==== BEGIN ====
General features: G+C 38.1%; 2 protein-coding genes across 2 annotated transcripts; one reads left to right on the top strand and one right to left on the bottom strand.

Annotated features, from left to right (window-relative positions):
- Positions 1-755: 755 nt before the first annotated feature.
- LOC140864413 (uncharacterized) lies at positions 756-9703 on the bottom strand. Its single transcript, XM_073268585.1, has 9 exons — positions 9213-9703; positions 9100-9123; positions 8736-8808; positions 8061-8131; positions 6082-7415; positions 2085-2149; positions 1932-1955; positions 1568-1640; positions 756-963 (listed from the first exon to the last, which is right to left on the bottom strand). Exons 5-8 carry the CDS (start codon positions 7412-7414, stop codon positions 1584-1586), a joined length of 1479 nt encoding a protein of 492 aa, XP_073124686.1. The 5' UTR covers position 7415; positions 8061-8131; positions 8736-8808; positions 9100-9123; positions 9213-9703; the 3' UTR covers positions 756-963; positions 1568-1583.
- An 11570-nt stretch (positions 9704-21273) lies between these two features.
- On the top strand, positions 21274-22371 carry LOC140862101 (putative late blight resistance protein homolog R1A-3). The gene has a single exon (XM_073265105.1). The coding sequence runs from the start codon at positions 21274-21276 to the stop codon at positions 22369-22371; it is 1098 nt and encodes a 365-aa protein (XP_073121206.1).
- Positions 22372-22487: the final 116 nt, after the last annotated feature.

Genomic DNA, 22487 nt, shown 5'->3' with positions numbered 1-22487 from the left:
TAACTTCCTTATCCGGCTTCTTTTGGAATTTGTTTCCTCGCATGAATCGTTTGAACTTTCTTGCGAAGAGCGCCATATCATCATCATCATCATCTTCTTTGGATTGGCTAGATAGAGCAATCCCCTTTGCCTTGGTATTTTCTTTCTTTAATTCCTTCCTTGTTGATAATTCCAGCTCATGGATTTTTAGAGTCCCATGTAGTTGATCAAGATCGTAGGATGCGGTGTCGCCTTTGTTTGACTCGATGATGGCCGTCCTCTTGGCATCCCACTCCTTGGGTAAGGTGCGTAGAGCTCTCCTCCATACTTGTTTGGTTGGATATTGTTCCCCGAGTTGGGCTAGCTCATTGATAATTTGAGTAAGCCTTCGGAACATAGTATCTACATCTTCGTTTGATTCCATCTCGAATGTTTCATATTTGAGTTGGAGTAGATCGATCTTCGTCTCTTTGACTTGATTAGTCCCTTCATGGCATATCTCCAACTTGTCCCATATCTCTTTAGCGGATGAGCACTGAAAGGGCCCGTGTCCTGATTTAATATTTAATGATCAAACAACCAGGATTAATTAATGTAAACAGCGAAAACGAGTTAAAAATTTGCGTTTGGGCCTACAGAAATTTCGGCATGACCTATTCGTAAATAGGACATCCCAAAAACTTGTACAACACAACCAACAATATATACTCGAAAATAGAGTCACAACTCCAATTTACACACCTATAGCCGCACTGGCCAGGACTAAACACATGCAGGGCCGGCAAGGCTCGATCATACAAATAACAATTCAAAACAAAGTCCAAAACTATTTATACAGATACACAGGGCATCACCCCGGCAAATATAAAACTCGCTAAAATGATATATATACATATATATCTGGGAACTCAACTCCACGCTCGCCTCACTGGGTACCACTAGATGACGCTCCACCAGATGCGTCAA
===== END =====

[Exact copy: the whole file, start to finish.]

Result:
General features: G+C 38.1%; 2 protein-coding genes across 2 annotated transcripts; one reads left to right on the top strand and one right to left on the bottom strand.

Annotated features, from left to right (window-relative positions):
- Positions 1-755: 755 nt before the first annotated feature.
- LOC140864413 (uncharacterized) lies at positions 756-9703 on the bottom strand. Its single transcript, XM_073268585.1, has 9 exons — positions 9213-9703; positions 9100-9123; positions 8736-8808; positions 8061-8131; positions 6082-7415; positions 2085-2149; positions 1932-1955; positions 1568-1640; positions 756-963 (listed from the first exon to the last, which is right to left on the bottom strand). Exons 5-8 carry the CDS (start codon positions 7412-7414, stop codon positions 1584-1586), a joined length of 1479 nt encoding a protein of 492 aa, XP_073124686.1. The 5' UTR covers position 7415; positions 8061-8131; positions 8736-8808; positions 9100-9123; positions 9213-9703; the 3' UTR covers positions 756-963; positions 1568-1583.
- An 11570-nt stretch (positions 9704-21273) lies between these two features.
- On the top strand, positions 21274-22371 carry LOC140862101 (putative late blight resistance protein homolog R1A-3). The gene has a single exon (XM_073265105.1). The coding sequence runs from the start codon at positions 21274-21276 to the stop codon at positions 22369-22371; it is 1098 nt and encodes a 365-aa protein (XP_073121206.1).
- Positions 22372-22487: the final 116 nt, after the last annotated feature.

Genomic DNA, 22487 nt, shown 5'->3' with positions numbered 1-22487 from the left:
TAACTTCCTTATCCGGCTTCTTTTGGAATTTGTTTCCTCGCATGAATCGTTTGAACTTTCTTGCGAAGAGCGCCATATCATCATCATCATCATCTTCTTTGGATTGGCTAGATAGAGCAATCCCCTTTGCCTTGGTATTTTCTTTCTTTAATTCCTTCCTTGTTGATAATTCCAGCTCATGGATTTTTAGAGTCCCATGTAGTTGATCAAGATCGTAGGATGCGGTGTCGCCTTTGTTTGACTCGATGATGGCCGTCCTCTTGGCATCCCACTCCTTGGGTAAGGTGCGTAGAGCTCTCCTCCATACTTGTTTGGTTGGATATTGTTCCCCGAGTTGGGCTAGCTCATTGATAATTTGAGTAAGCCTTCGGAACATAGTATCTACATCTTCGTTTGATTCCATCTCGAATGTTTCATATTTGAGTTGGAGTAGATCGATCTTCGTCTCTTTGACTTGATTAGTCCCTTCATGGCATATCTCCAACTTGTCCCATATCTCTTTAGCGGATGAGCACTGAAAGGGCCCGTGTCCTGATTTAATATTTAATGATCAAACAACCAGGATTAATTAATGTAAACAGCGAAAACGAGTTAAAAATTTGCGTTTGGGCCTACAGAAATTTCGGCATGACCTATTCGTAAATAGGACATCCCAAAAACTTGTACAACACAACCAACAATATATACTCGAAAATAGAGTCACAACTCCAATTTACACACCTATAGCCGCACTGGCCAGGACTAAACACATGCAGGGCCGGCAAGGCTCGATCATACAAATAACAATTCAAAACAAAGTCCAAAACTATTTATACAGATACACAGGGCATCACCCCGGCAAATATAAAACTCGCTAAAATGATATATATACATATATATCTGGGAACTCAACTCCACGCTCGCCTCACTGGGTACCACTAGATGACGCTCCACCAGATGCGTCAA